“A large piece of it is to have a conversation with the driver,” Malloch said. “What we’re looking for is some kind of admission that what they were doing was in fact texting or doing emails or something like that.”
Without that admission, or the easier-said-than-done observation of someone actually typing out a text message, there’s not a lot an officer can do beyond a written warning.
Confiscating the actual mobile device would require a search warrant and, as State Police Chief Williams noted, “the question becomes, ‘Can you even get a search warrant?’ Because it’s not a crime, it’s a civil infraction.”
Thus, said Williams, enforcing the new law “takes a little finesse.”
“Most people you stop are fairly honest,” he said. “But if they say no, you’ve got to figure out how to prove that case without their admission. There are people who don’t readily admit when they’ve done something wrong.”
Meaning that, like the woman on the interstate who slipped through the phone-dialing loophole, they get away with it.
Williams said state police use a high-riding, unmarked van, as well as officers looking down from highway overpasses, to spot people in the act of texting. But the long-term goal, he added, is not to see how many summonses they can hand out.
“It’s to stop the behavior,” Williams said.
On that note, let’s go to the numbers: According to the National Highway Safety Transportation Administration, you’re 23 times more likely to have an accident while texting than if you’re focusing only on your driving.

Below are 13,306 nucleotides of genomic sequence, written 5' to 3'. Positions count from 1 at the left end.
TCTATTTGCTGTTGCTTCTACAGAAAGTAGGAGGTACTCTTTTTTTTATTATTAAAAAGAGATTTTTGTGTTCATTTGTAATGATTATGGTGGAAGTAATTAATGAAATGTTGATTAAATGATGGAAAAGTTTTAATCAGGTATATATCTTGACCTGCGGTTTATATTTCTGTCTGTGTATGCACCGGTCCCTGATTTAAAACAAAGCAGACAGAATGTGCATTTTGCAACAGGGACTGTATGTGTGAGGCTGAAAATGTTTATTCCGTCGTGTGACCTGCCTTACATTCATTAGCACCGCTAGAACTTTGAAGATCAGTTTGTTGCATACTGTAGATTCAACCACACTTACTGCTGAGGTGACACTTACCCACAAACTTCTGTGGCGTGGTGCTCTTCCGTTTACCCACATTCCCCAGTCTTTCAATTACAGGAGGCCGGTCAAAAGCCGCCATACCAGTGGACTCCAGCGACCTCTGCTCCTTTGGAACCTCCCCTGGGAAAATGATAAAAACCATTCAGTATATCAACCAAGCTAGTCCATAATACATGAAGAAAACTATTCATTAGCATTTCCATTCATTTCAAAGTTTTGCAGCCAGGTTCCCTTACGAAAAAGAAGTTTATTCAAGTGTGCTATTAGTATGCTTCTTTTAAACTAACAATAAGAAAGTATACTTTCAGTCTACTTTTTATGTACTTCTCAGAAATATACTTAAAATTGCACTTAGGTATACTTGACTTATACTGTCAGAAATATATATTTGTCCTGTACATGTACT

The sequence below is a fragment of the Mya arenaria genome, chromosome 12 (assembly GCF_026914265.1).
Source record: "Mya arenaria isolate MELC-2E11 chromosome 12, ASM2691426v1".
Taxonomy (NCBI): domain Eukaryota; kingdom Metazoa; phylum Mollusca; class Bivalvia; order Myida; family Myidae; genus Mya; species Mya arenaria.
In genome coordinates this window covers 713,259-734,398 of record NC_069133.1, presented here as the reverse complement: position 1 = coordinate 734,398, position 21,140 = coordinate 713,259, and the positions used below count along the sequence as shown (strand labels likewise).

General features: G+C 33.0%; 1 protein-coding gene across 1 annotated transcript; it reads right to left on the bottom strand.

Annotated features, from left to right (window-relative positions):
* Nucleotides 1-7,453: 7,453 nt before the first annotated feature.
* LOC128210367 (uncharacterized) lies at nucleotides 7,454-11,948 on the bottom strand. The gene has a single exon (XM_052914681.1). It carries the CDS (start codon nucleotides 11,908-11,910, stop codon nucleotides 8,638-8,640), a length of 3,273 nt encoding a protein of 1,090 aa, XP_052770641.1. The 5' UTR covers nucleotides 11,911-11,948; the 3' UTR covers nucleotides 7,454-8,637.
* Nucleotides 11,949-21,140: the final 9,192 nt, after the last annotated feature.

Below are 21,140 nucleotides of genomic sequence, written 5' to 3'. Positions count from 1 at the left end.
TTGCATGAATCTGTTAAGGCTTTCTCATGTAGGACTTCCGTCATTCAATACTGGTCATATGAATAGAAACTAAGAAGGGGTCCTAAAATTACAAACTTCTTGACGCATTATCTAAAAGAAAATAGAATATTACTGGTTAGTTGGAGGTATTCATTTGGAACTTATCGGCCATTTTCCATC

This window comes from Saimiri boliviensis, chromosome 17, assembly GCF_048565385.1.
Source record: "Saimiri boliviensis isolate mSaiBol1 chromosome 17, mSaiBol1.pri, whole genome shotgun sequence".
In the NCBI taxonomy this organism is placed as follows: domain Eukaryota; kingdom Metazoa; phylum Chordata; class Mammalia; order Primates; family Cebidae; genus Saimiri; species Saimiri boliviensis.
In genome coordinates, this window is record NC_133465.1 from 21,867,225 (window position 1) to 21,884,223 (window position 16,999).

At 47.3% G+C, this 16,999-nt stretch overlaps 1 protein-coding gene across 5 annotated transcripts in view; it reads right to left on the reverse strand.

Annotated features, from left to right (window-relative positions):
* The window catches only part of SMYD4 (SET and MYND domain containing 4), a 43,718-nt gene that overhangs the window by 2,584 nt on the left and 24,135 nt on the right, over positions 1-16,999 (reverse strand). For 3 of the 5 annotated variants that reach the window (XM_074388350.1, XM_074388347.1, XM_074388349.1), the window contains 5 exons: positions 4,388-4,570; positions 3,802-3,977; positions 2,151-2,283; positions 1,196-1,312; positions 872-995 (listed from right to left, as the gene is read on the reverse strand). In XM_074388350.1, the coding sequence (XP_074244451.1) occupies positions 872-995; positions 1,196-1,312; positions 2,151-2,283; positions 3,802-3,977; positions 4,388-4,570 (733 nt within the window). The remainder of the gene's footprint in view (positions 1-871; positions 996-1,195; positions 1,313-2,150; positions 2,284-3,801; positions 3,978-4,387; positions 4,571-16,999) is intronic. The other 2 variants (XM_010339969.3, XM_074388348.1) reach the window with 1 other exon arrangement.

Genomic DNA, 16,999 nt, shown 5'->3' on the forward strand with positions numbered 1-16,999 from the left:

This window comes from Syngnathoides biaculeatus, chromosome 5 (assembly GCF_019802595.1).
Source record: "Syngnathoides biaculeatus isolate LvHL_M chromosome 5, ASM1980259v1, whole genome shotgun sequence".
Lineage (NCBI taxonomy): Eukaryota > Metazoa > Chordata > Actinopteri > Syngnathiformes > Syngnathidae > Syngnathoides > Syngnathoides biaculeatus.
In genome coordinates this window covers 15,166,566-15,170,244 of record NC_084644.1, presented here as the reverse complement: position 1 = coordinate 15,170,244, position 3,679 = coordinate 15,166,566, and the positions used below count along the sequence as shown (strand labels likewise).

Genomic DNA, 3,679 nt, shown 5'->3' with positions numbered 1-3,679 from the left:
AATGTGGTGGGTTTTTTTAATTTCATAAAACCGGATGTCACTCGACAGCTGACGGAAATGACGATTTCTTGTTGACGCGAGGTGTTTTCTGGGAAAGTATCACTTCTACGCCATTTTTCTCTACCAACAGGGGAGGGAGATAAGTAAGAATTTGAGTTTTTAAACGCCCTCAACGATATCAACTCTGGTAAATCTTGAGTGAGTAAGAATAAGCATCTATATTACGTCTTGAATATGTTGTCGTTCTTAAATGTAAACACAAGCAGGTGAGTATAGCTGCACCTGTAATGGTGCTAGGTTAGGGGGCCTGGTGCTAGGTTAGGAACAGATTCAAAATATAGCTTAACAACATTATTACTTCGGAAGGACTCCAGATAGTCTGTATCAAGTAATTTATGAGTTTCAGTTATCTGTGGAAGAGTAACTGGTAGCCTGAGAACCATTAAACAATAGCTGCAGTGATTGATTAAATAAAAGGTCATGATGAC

At the same time, according to the NHSTA, driving while texting is six times more dangerous than driving drunk – which explains why texting overtook drinking last year as the leading cause of driving fatalities among adolescents.
(In a 2010 survey of 1,999 teenage drivers by AAA and Seventeen magazine, 22 percent of the respondents said they text behind the wheel because it makes driving “less boring.”)
Still not impressed?
Then answer this: How willing would you be to drive 123 yards, at 55 mph, completely blindfolded? That, in effect, is what you’re doing for every five seconds you spend reading or responding to a text message.
Secretary of State Dunlap, who oversees the Maine Bureau of Motor Vehicles, wonders if the ultimate solution here is to take mobile devices – hand-held or hard-wired into a new vehicle’s dashboard “control center” – out of the driving equation altogether.
“The technology, I’m sure, is there,” Dunlap said. “If we’re tracking all these cellphones by satellite, they should be able to shut off the texting function” when the device is moving at high speed.
Interesting idea – although not everyone traveling at high speed happens to be behind the wheel of an automobile.
Bottom line, fellow Mainers, it’s still up to you ... and the guy fast approaching you ... and the kid tailgating you ... and the woman barreling toward the next intersection ...
You can pull over and do your texting at a full and complete stop. (Last month, New York went so far as to designate 91 “text stops” along the state’s highway system.)
Or, if you’re the honest type, you can admit to the cop who pulls you over that you were texting – and pay Maine’s new-and-more-painful penalty.
Or you can lie to the officer, toss the warning in the glove compartment and go on your distracted way.
Until the day you die.
Bill Nemitz can be contacted at 791-6323 or at: